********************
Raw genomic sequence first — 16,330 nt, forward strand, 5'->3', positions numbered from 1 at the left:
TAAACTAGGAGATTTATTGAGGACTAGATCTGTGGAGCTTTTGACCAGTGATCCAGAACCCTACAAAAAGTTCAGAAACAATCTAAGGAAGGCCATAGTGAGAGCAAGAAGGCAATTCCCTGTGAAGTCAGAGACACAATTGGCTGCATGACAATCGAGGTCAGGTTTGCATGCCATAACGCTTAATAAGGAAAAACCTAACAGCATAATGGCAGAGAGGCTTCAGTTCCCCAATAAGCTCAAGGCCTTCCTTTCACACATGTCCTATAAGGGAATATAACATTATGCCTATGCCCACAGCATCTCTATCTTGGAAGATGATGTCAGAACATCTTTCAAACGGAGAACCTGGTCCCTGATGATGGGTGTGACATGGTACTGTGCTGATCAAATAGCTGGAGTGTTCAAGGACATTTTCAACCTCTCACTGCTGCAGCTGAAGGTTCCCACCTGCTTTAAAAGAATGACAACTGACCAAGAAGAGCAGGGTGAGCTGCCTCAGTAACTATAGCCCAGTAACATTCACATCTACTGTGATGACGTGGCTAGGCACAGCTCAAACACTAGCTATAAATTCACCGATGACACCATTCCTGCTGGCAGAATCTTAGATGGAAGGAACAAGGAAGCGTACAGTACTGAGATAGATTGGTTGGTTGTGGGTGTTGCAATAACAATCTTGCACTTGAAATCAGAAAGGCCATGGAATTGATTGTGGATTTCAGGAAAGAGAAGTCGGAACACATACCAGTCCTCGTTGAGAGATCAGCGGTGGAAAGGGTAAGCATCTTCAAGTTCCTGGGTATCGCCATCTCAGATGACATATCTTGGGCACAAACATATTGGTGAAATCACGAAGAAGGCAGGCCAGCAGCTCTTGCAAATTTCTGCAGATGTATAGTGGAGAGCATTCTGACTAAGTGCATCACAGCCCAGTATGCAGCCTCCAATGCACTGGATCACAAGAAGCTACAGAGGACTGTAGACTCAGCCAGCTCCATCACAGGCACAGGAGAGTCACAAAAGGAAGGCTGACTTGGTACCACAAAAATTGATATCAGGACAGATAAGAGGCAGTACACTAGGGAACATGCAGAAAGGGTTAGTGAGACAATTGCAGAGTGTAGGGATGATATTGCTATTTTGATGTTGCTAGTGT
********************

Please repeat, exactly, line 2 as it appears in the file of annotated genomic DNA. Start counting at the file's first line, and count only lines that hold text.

TAAACTAGGAGATTTATTGAGGACTAGATCTGTGGAGCTTTTGACCAGTGATCCAGAACCCTACAAAAAGTTCAGAAACAATCTAAGGAAGGCCATAGTGAGAGCAAGAAGGCAATTCCCTGTGAAGTCAGAGACACAATTGGCTGCATGACAATCGAGGTCAGGTTTGCATGCCATAACGCTTAATAAGGAAAAACCTAACAGCATAATGGCAGAGAGGCTTCAGTTCCCCAATAAGCTCAAGGCCTTCCTTTCACACATGTCCTATAAGGGAATATAACATTATGCCTATGCCCACAGCATCTCTATCTTGGAAGATGATGTCAGAACATCTTTCAAACGGAGAACCTGGTCCCTGATGATGGGTGTGACATGGTACTGTGCTGATCAAATAGCTGGAGTGTTCAAGGACATTTTCAACCTCTCACTGCTGCAGCTGAAGGTTCCCACCTGCTTTAAAAGAATGACAACTGACCAAGAAGAGCAGGGTGAGCTGCCTCAGTAACTATAGCCCAGTAACATTCACATCTACTGTGATGACGTGGCTAGGCACAGCTCAAACACTAGCTATAAATTCACCGATGACACCATTCCTGCTGGCAGAATCTTAGATGGAAGGAACAAGGAAGCGTACAGTACTGAGATAGATTGGTTGGTTGTGGGTGTTGCAATAACAATCTTGCACTTGAAATCAGAAAGGCCATGGAATTGATTGTGGATTTCAGGAAAGAGAAGTCGGAACACATACCAGTCCTCGTTGAGAGATCAGCGGTGGAAAGGGTAAGCATCTTCAAGTTCCTGGGTATCGCCATCTCAGATGACATATCTTGGGCACAAACATATTGGTGAAATCACGAAGAAGGCAGGCCAGCAGCTCTTGCAAATTTCTGCAGATGTATAGTGGAGAGCATTCTGACTAAGTGCATCACAGCCCAGTATGCAGCCTCCAATGCACTGGATCACAAGAAGCTACAGAGGACTGTAGACTCAGCCAGCTCCATCACAGGCACAGGAGAGTCACAAAAGGAAGGCTGACTTGGTACCACAAAAATTGATATCAGGACAGATAAGAGGCAGTACACTAGGGAACATGCAGAAAGGGTTAGTGAGACAATTGCAGAGTGTAGGGATGATATTGCTATTTTGATGTTGCTAGTGT